4 Important Links Between Personal Style and Positive Self-Image

Everyone can use personal style as a tool for cultivating self-care and reflect self-respect. No matter how tall you are or which birthday is on the horizon or where you carry the most jiggle, you can learn to flatter your figure.
This post was published on the now-closed HuffPost Contributor platform. Contributors control their own work and posted freely to our site. If you need to flag this entry as abusive, send us an email.

I just wrapped up a four-hour style consult session with a client. She'd felt stuck in a sartorial rut, wearing the same outfits over and over again, and it was beginning to erode her self-confidence. She was also battling with some self-consciousness about her figure and was worried that she had no idea how to dress that figure properly. We spent almost the entire time building outfits from clothing that she already had on-hand, and as the consult wore on she became energized, excited and invigorated.

"I'm starting to feel really happy!" she told me, surprised and delighted.

And when I scooted out her door a few hours later, I felt happy myself. Because, once again, I'd seen firsthand how style and creative dressing can be powerful tools for improving self-image.


There are a million different paths to self-love, and no one is quicker, better or more effective than the others. There are a million different ways to bolster your body image, and all of them are worth exploring. So why should you consider personal style as a means to transform your self-image?

Change Without Change
Making changes to your wardrobe and style can affect how you view your body, even if your body itself hasn't changed. Throwing on a skirt that works with your curves instead of against them allows you to embrace those curves. Slipping on a fantastic pair of boots can illustrate that those legs are damned fine just as they are. Finding styles, colors and textures that enhance your natural assets can help you see how gorgeous you are right now -- and have been all along. Just by changing the clothing, shoes and accessories that adorn your body, you can change your relationship with that body for the better. Minus the oppressive workout plan, restrictive diet and nip/tuck.

The Power of Choice
You dress and groom your body, so you, alone, are in charge of how you appear to observers. You get to choose what to express and what to hide, what to display and what to mask. It's a lot of power, don't you think? Since you've got to get dressed anyway, why not take the opportunity to broadcast a few key pieces of information about yourself to the observing world? Doing so can build pride and confidence, establish your uniqueness and help you decide which aspects of your inner life you'd like to highlight and share.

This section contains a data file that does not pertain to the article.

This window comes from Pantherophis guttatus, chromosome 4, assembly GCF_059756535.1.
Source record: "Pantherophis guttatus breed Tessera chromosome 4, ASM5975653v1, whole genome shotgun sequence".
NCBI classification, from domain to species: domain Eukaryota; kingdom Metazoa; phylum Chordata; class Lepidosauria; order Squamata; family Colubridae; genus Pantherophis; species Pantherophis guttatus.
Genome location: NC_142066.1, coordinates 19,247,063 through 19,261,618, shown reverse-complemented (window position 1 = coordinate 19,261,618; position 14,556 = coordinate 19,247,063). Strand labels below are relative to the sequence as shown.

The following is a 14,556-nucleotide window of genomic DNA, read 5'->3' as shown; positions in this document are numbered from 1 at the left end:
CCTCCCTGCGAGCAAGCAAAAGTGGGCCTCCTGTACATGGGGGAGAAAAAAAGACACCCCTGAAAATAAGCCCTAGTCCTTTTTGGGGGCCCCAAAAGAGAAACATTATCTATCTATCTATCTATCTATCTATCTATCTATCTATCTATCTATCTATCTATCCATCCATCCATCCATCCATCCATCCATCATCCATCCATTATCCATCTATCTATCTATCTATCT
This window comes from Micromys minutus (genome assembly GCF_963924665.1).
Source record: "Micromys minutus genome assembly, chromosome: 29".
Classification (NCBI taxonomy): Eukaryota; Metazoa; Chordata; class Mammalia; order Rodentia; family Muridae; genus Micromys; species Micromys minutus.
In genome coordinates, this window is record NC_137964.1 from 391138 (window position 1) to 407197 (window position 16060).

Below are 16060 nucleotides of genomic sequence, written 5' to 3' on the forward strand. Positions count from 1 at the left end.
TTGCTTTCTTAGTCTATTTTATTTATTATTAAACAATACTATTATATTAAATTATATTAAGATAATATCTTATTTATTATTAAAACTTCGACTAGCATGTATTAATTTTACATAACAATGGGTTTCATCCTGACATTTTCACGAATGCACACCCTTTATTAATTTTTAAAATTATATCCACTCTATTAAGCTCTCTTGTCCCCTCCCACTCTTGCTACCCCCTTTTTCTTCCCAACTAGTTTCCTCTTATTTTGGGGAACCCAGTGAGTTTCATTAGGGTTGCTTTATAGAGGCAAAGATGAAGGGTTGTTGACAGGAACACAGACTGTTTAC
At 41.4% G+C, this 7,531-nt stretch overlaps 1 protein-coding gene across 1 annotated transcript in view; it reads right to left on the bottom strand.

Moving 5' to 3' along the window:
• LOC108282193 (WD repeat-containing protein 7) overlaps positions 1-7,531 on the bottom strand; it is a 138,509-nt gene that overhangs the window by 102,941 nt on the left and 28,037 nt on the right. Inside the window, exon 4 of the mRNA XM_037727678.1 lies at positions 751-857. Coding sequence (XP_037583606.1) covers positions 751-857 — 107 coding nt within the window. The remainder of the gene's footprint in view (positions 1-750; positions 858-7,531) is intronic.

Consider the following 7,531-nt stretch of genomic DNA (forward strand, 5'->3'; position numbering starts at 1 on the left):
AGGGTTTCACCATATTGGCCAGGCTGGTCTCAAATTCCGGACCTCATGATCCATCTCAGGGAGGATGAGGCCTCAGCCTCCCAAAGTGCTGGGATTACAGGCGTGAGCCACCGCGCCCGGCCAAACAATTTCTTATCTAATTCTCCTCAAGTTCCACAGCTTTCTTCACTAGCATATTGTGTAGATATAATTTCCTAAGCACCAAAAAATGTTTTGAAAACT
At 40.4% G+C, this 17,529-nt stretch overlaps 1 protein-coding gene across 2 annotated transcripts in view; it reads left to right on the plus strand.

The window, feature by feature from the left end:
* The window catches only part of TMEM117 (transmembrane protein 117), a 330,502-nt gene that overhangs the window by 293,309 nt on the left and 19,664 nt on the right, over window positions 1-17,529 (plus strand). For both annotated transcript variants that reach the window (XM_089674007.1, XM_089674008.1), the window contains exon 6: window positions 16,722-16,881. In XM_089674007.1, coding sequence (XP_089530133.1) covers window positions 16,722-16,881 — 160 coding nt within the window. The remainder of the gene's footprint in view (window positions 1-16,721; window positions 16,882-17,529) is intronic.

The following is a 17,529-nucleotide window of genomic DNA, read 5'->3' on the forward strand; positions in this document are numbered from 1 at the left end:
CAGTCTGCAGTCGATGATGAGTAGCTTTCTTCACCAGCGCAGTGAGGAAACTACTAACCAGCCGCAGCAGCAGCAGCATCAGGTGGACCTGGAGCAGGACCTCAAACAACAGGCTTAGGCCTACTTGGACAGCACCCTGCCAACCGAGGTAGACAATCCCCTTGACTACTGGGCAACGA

Showing Respect
One of the easiest ways to broadcast respect for yourself is to dress with care. Comportment, demeanor, dress, grooming and overall appearance constitute the first levels of information about ourselves that we offer to the observing world. They may not be the most important, but they are the first, which makes them worthy of effort and attention. Dressing with care means finding clothing that fits and suits your unique figure, giving thought to the day's activities and participants before choosing your ensemble and selecting garments that make you feel comfortable, powerful, proud, and truly yourself. Dressing with care will look different on every single one of us, and that is a marvelous good thing. But dressing with care also means the same thing to us all: making sartorial choices that showcase our best selves. When we dress to show respect for ourselves, people around us cannot help but sense our confidence. If you want others to respect you, you must respect yourself first. And show it.

The Look Good, Feel Good Connection
The cycle of self-loathing is inextricably linked to the cycle of self-neglect: feel bad, look bad, feel worse, look worse, and on and on. But I maintain that a cycle of self-love can be perpetuated by a cycle of self-care. If you feel awful about how you look and allow yourself to look as awful as you feel, you may spiral down. But if you feel awful about how you look and work against that negativity -- beautifying yourself with the tools you have at hand -- more often than not, you can spiral up. When you put effort into your appearance, you are less likely to hide from mirrors, eat nothing but crap and withdraw from social situations. When you put effort into your appearance, you are more likely to receive compliments -- important sources of external feedback that encourage you to continue putting effort into your appearance. When you put effort into your appearance you don't wallow, you move. Caring about how you present your physical self to the world makes you more present in your body. Presence in your body feeds itself, creating more care. The cycle of self-care feeding self-love, creating more self-care allows you to broadcast a profile of self-respect and power. It reminds you that you can control how you feel about yourself. And that's powerful good stuff.

Everyone can use personal style as a tool for cultivating self-care and reflect self-respect. No matter how tall you are or which birthday is on the horizon or where you carry the most jiggle, you can learn to flatter your figure. You can utilize your natural beauty to reflect your undeniably amazing self outward to the observing world.

And when you do, you may find that you've kick-started the machinery of self-love.

Popular in the Community


HuffPost Shopping’s Best Finds